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Sen. Gore Scores White House on Bush Tax-Pledge Flip-Flop

By Sam Fulwood III
Los Angeles Times


Seizing an opportunity to score points off an apparent Bush administration flip-flop, Democratic vice presidential nominee Al Gore Jr. Thursday ripped into White House spokesman Marlin Fitzwater's apparent softening of his boss's promise to never raise taxes.

While campaigning in New Jersey Wednesday, Bush said that he had learned his lesson and vowed he would "never, ever, ever" raise taxes again. The White House, however, dispatched Fitzwater Thursday to make clear that the statement was not a revisiting of his 1988 "read my lips, no new taxes" promise.

"It wasn't a pledge," Fitzwater told reporters at the White House. "It was within the context of the mistake we made before on the budget."

But in Gore's interpretation, Bush was leaving room for himself to raise taxes, and that provided enough of a political opening for Gore to unleash a torrent of sarcasm.

"Well, it sounds to me as if Marlin Fitzwater has learned to be a lip reader," Gore told reporters following him as he campaigned here. "We are now greatly in debt to Mr. Fitzwater for interpreting the president's comments.

"President Bush has said repeatedly that the principal (campaign) issue is whether or not he can be trusted," Gore said. "We now know that even when he bangs his fist on the table and sets his jaw and says with a very determined look that he will never, ever, ever do something, he doesn't really mean it.

"We will have to wait for the interpretation from his official spokesman after he's checked with his handlers to get the truth of what he's really trying to say," Gore added. "Maybe next time he will say `cross my fingers and hope Quayle succeeds me.'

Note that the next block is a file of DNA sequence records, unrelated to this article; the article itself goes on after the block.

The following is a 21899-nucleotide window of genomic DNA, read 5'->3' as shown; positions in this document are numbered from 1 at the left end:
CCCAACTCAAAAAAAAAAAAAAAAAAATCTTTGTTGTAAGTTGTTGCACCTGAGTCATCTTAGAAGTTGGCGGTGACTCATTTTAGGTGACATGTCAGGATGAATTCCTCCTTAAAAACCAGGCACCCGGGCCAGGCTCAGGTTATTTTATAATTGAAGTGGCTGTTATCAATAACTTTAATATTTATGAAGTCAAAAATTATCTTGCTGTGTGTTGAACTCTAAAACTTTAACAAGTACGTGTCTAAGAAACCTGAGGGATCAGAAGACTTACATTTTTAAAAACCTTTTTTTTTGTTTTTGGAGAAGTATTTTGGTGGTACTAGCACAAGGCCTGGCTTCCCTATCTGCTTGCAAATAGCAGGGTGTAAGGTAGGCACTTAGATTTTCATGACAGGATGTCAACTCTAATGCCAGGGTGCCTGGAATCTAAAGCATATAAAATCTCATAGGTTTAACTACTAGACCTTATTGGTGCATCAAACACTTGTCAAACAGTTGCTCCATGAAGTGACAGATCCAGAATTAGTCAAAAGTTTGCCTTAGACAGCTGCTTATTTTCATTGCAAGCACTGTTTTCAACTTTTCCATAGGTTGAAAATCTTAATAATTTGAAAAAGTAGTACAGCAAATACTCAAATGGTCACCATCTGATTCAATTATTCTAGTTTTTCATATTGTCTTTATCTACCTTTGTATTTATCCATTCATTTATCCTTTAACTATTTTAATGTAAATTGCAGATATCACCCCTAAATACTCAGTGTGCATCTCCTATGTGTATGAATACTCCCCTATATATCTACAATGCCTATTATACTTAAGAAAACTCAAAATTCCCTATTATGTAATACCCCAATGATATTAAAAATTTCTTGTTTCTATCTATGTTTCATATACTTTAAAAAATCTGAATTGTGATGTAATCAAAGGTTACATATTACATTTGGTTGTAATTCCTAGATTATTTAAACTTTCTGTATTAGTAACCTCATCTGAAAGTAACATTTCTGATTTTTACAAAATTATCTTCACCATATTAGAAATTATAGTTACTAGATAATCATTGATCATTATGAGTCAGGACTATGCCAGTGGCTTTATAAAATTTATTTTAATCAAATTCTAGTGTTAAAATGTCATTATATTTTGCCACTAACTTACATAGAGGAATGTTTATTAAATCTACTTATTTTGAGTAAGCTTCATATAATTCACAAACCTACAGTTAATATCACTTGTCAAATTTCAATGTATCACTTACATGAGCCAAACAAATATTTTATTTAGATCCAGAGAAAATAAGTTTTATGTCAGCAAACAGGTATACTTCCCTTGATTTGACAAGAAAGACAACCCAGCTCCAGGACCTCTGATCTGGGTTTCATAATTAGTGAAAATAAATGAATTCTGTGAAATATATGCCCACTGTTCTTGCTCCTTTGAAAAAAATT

"I want to thank Mr. Fitzwater for being such a good lip reader and interpreting the president's comments because otherwise the nation might have been fooled into believing the president meant what he said."

Gore was in Kentucky to meet with a panel of families who had risked losing their jobs by taking time off to care for an ill or injured family member. Later in the day, Gore journeyed to Durham, N.C., where he met with 10 families with critically ill children at the Ronald McDonald House.

Both of those photo-perfect settings were intended to dramatize the Democratic ticket's support for family leave legislation, which passed the House Thursday. The Senate has already passed a similar bill and Bush has threatened to veto the legislation.

Gore repeated a challenge he first issued to Bush on Wednesday night during a broadcast of CNN's "Larry King Live" show for the administration to support the family leave legislation in the spirit of supporting family values.

When asked about business opposition to the legislation, Gore said that families should come first. "Now you talk about the hardship that would be faced by an employer," he said. "What about the hardship faced by families? We have to make a choice as a country."